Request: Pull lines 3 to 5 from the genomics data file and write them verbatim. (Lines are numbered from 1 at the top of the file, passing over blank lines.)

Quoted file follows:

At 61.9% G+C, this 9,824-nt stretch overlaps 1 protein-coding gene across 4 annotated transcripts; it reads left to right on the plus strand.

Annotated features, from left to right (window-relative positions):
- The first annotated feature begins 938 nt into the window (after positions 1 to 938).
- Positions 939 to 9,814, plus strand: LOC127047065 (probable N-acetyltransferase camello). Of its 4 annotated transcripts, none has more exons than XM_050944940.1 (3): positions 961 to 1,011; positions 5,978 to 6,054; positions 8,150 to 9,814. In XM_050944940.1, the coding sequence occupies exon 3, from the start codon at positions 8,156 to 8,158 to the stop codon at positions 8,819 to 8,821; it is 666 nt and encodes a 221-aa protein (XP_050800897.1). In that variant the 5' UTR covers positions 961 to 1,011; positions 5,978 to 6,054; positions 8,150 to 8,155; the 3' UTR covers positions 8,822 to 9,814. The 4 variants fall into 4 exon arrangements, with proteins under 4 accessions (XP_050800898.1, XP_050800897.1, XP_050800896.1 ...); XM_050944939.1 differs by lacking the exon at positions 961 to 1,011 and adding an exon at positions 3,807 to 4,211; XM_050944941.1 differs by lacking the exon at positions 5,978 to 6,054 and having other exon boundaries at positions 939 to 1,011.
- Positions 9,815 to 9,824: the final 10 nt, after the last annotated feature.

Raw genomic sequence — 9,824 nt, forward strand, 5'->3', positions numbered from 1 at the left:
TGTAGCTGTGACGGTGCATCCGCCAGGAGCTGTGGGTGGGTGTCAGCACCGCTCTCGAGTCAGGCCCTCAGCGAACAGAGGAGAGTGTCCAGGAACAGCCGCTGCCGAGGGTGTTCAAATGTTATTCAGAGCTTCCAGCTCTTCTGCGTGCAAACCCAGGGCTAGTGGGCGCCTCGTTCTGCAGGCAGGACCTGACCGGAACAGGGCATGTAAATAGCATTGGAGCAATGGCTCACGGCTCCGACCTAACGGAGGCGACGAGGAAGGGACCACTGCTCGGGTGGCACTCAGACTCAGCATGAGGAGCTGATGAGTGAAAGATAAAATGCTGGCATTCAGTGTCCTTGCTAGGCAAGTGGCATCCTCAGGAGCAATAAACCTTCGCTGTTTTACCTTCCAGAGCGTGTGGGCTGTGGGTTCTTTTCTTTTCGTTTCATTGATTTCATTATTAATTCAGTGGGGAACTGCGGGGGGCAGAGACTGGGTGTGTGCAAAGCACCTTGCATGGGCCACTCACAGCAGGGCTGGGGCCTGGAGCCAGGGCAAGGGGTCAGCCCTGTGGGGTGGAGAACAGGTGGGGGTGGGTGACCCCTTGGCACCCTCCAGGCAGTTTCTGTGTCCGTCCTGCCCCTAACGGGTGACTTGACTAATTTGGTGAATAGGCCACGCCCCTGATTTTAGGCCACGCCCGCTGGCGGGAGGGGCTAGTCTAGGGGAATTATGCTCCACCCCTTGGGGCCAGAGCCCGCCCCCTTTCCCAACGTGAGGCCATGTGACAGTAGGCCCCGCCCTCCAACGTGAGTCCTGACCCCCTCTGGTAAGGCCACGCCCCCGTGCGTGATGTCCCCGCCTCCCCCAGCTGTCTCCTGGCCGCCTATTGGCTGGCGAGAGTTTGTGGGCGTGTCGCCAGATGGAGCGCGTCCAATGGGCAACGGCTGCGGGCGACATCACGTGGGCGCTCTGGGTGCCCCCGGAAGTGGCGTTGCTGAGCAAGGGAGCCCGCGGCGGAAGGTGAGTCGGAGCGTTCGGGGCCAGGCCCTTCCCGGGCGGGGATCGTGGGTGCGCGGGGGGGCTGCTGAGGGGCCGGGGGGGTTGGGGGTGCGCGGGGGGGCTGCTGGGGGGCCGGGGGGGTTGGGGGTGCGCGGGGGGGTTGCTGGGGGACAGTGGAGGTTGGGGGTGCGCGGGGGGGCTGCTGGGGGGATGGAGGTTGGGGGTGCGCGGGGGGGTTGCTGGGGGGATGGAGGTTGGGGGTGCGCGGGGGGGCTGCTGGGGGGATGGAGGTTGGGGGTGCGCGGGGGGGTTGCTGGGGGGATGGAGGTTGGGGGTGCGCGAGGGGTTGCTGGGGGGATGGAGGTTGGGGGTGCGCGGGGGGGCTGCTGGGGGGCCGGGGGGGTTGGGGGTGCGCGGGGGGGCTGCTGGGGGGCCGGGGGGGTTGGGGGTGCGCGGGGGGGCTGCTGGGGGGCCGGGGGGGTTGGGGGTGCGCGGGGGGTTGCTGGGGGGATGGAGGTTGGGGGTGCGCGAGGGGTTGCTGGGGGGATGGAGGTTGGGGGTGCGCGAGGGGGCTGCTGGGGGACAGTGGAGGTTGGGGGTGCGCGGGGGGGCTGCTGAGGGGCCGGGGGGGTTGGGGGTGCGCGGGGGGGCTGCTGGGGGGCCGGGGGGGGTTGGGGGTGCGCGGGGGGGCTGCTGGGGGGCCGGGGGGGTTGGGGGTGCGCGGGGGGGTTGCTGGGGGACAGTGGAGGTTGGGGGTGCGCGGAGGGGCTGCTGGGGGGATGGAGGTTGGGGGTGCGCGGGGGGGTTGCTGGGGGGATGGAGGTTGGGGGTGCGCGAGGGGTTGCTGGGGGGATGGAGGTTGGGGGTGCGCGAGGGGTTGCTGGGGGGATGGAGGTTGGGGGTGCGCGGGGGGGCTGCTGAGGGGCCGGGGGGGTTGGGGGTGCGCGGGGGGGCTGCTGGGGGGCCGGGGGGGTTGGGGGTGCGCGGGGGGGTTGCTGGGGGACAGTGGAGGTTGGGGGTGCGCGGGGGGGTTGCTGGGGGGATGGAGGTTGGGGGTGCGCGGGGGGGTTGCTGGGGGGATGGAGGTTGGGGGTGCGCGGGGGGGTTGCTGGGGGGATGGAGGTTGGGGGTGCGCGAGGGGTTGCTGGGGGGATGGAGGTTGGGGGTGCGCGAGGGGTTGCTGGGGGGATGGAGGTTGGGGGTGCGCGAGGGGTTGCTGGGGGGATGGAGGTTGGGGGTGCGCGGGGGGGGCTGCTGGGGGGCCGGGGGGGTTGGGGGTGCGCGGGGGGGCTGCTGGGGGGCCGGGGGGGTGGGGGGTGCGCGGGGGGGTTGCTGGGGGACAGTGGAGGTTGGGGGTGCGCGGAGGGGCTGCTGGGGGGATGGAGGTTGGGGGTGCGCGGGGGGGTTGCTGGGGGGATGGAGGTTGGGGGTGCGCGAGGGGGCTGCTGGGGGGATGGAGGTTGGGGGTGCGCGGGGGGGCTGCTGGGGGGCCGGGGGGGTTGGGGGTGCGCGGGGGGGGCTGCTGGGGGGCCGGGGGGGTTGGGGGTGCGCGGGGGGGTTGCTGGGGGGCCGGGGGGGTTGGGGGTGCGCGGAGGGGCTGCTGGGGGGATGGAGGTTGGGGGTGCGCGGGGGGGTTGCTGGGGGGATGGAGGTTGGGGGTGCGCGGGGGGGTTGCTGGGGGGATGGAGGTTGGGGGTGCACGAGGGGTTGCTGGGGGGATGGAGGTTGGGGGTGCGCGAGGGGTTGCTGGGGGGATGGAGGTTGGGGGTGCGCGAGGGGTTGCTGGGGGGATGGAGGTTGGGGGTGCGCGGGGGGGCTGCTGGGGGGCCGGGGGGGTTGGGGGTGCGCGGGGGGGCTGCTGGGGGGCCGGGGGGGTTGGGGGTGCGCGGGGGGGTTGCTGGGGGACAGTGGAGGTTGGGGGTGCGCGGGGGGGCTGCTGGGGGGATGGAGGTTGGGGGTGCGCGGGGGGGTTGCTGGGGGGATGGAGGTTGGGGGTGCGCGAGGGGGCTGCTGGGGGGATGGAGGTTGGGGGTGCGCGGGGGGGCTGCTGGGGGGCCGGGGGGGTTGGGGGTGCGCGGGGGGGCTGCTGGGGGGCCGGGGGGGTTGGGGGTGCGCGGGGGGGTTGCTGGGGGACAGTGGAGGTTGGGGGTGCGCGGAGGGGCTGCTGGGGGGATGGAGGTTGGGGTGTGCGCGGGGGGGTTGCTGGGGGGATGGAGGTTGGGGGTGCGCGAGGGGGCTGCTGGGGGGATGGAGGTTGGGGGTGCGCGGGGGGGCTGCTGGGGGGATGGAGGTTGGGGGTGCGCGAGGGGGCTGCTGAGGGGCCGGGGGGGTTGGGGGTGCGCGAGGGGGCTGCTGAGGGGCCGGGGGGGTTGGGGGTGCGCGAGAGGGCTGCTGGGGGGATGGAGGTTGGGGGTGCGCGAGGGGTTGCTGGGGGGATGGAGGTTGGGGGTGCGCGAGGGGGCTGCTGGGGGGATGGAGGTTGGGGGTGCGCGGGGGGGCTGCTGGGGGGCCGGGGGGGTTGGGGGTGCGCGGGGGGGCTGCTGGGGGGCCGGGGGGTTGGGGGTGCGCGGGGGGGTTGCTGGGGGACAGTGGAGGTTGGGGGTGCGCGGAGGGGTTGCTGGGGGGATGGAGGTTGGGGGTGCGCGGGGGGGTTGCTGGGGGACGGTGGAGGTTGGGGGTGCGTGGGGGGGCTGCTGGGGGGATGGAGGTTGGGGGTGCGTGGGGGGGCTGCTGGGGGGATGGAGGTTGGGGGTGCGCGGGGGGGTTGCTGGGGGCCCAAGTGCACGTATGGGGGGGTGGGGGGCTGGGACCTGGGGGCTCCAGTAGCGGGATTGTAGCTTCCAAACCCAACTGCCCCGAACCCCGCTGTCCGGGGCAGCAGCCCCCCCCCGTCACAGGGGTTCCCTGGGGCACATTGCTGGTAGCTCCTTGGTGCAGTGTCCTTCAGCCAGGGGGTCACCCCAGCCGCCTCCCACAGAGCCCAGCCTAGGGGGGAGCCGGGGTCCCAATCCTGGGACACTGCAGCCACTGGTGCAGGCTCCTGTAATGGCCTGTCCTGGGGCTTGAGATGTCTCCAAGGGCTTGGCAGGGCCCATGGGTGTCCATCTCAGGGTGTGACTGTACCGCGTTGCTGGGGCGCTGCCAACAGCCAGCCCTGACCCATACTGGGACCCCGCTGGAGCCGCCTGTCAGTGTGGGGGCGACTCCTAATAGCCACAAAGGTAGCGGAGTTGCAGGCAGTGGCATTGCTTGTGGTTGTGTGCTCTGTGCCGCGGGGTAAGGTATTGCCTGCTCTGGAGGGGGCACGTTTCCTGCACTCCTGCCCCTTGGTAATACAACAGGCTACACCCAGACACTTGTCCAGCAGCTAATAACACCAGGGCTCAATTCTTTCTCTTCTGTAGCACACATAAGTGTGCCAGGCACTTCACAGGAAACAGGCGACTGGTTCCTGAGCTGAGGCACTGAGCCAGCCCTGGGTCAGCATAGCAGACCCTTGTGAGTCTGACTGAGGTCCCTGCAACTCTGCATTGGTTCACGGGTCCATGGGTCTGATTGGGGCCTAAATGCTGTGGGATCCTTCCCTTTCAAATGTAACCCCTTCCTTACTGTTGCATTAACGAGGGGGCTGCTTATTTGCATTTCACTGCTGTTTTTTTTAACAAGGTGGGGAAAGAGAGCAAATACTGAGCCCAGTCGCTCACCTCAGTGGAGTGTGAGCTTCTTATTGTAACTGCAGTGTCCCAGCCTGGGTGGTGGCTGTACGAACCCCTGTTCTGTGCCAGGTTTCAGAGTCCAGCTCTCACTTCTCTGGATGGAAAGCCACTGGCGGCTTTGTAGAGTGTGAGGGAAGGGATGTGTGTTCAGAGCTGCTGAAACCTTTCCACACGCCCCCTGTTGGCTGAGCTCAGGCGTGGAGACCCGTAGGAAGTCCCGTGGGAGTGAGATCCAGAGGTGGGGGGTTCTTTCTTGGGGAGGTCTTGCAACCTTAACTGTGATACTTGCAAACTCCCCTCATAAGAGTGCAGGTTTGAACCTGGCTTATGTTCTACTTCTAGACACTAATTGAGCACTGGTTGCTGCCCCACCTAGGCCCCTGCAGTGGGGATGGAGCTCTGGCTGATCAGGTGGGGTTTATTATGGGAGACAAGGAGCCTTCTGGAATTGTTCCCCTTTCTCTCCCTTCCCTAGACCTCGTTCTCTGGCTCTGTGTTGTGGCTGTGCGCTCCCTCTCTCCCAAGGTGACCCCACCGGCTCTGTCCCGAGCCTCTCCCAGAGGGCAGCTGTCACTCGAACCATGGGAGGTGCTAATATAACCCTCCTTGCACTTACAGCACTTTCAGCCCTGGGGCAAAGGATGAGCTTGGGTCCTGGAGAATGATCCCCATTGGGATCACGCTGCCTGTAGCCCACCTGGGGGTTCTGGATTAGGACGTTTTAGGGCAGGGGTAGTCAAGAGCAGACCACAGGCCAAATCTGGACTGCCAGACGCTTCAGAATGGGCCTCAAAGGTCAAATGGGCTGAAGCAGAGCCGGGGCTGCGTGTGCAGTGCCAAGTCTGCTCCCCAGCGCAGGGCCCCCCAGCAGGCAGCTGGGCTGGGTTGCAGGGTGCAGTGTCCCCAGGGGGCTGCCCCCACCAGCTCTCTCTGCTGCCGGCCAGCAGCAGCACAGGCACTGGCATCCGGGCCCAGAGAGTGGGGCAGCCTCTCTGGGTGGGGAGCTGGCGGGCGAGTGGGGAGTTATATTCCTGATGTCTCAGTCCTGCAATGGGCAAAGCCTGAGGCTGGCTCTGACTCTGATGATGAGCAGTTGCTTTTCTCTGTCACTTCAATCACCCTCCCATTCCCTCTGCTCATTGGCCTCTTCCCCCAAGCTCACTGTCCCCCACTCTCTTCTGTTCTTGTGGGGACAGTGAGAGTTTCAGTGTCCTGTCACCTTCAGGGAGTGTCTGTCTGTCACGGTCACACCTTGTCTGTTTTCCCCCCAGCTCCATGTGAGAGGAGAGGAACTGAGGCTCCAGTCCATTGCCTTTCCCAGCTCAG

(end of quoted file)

- The first annotated feature begins 938 nt into the window (after positions 1 to 938).
- Positions 939 to 9,814, plus strand: LOC127047065 (probable N-acetyltransferase camello). Of its 4 annotated transcripts, none has more exons than XM_050944940.1 (3): positions 961 to 1,011; positions 5,978 to 6,054; positions 8,150 to 9,814. In XM_050944940.1, the coding sequence occupies exon 3, from the start codon at positions 8,156 to 8,158 to the stop codon at positions 8,819 to 8,821; it is 666 nt and encodes a 221-aa protein (XP_050800897.1). In that variant the 5' UTR covers positions 961 to 1,011; positions 5,978 to 6,054; positions 8,150 to 8,155; the 3' UTR covers positions 8,822 to 9,814. The 4 variants fall into 4 exon arrangements, with proteins under 4 accessions (XP_050800898.1, XP_050800897.1, XP_050800896.1 ...); XM_050944939.1 differs by lacking the exon at positions 961 to 1,011 and adding an exon at positions 3,807 to 4,211; XM_050944941.1 differs by lacking the exon at positions 5,978 to 6,054 and having other exon boundaries at positions 939 to 1,011.
- Positions 9,815 to 9,824: the final 10 nt, after the last annotated feature.